Mistake of Fact
Mistake of Fact:
Like voluntary intoxication, mistake of fact is not, in and of itself, a defense to a criminal charge. However, a mistake of fact can insulate a defendant from a criminal charge if it serves to negate the required mens rea of a crime.
Typically, the mistake that the defendant made must be a reasonable one. In other words, in order to be able to use mistake of fact as a defense at all, the mistake that the defendant made must have been one that an ordinary person would have made under the circumstances. However, some jurisdictions do not require the mistake to have been reasonable if the defendant is using it to negate the intent element of a specific intent crime.
The Model Penal Code holds that a mistake does not need to be reasonable, regardless of the crime that the defendant is charged with, so long as the mistake eliminated the defendant’s intent to commit the crime. However, the Model Penal Code also holds that if the defendant made a mistake of fact, but that his act would have been a crime even had the facts been as he thought they were, the defendant can still be convicted. For example:
1) Fred is a sugar salesman. Fred has hundreds of bags of sugar in his store. Each bag weighs one pound, and Fred sells his sugar in one pound units. Fred never opens up the bags themselves. He merely unpacks them when they are delivered, puts them on display, and sells them as they are when customers order them. One of Fred’s sugar suppliers also happens to be a cocaine dealer and he accidentally puts a one pound bag of cocaine into a crate of sugar that he ships to Fred. Barney comes into Fred’s store and orders one pound of sugar. Fred pulls a bag off of his shelf and gives it to Barney. Fred thinks he is selling Barney sugar but, unfortunately, Fred has just handed Barney the one pound bag of cocaine. In this situation, Fred has made a reasonable mistake of fact. He reasonably thought he was selling Barney a bag of sugar when, in fact, he was selling him a bag of cocaine. Since Fred’s mistake is of the nature so that he had no intention of selling drugs to Barney, Fred cannot be convicted of a crime.
2) Fred is a narcotics salesman who sells heroin and cocaine. Barney comes into Fred’s store and asks for a bag of cocaine. Fred reaches for a bag and hands it to Barney. Both Barney and Fred think that the bag is filled with cocaine, but the bag is actually filled with heroin. In this case, Fred can be convicted for selling heroin. Even though he made a reasonable mistake of fact in that he did not know the bag was filled with heroin, he can still be convicted under the Model Penal Code, because even had the facts been as he thought them to be, his actions still would have been illegal.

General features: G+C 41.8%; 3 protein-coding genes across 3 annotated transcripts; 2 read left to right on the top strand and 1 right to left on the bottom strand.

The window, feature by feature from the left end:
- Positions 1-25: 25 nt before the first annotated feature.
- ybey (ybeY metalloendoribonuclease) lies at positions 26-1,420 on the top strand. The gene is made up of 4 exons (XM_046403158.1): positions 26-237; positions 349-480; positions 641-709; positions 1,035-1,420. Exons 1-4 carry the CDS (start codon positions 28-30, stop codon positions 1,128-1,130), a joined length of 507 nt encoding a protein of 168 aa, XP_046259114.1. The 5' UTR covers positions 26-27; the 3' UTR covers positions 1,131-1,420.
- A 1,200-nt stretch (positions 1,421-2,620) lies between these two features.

Since mistake of fact is used to demonstrate that the defendant did not have the requisite intent to commit the crime he is charged with, the general rule is that mistake of fact is not available as a defense against strict liability crimes where no intent is required in the commission of the crime. See People v. Vogel, 46 Cal. 2d 798 (1956). For example:
After several years of marriage, Fred and Wilma file for divorce. Unfortunately because of a mistake that Fred’s attorney makes, the divorce is not technically legal and Fred is still legally married to Wilma. The attorney, afraid that Fred might sue him for malpractice, does not tell Fred of the mistake, and Fred thinks that he is legally divorced from Wilma. Two years later Fred marries Betty. Fred is arrested and charged with the crime of bigamy. According to the general rule, since bigamy is a strict liability crime, Fred will not be able to use reasonable mistake as a defense since no intent is required to commit a strict liability crime.
Since mistake of fact is a defense that puts the defendant’s intent when he committed the crime at issue and intent is an element of the crime that the prosecution must prove, if the defendant brings up the defense of mistake of fact, the burden of proof is on the prosecution to prove, beyond a reasonable doubt, that the defendant did in fact have the requisite intent to commit the crime. If the prosecution cannot do that, the defendant must be acquitted. See Wilson v. Tard, 593 F. Supp. 1091 (D.N.J. 1984).
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